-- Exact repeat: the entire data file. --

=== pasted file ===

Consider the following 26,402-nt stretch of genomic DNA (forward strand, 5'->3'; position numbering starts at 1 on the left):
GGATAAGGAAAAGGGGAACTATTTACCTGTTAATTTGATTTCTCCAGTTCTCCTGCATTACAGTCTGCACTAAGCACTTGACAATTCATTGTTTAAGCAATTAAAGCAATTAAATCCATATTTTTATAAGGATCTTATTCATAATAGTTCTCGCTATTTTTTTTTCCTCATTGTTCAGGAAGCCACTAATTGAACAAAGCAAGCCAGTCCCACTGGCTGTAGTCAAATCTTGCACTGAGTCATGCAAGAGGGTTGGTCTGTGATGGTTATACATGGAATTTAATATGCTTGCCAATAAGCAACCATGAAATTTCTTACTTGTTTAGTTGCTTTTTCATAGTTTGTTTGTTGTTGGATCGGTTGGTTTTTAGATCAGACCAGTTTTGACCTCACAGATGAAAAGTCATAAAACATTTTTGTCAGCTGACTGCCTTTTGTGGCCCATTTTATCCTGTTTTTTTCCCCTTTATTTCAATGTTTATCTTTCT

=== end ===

Consider the following 26,402-nt stretch of genomic DNA (forward strand, 5'->3'; position numbering starts at 1 on the left):
GGATAAGGAAAAGGGGAACTATTTACCTGTTAATTTGATTTCTCCAGTTCTCCTGCATTACAGTCTGCACTAAGCACTTGACAATTCATTGTTTAAGCAATTAAAGCAATTAAATCCATATTTTTATAAGGATCTTATTCATAATAGTTCTCGCTATTTTTTTTTCCTCATTGTTCAGGAAGCCACTAATTGAACAAAGCAAGCCAGTCCCACTGGCTGTAGTCAAATCTTGCACTGAGTCATGCAAGAGGGTTGGTCTGTGATGGTTATACATGGAATTTAATATGCTTGCCAATAAGCAACCATGAAATTTCTTACTTGTTTAGTTGCTTTTTCATAGTTTGTTTGTTGTTGGATCGGTTGGTTTTTAGATCAGACCAGTTTTGACCTCACAGATGAAAAGTCATAAAACATTTTTGTCAGCTGACTGCCTTTTGTGGCCCATTTTATCCTGTTTTTTTCCCCTTTATTTCAATGTTTATCTTTCT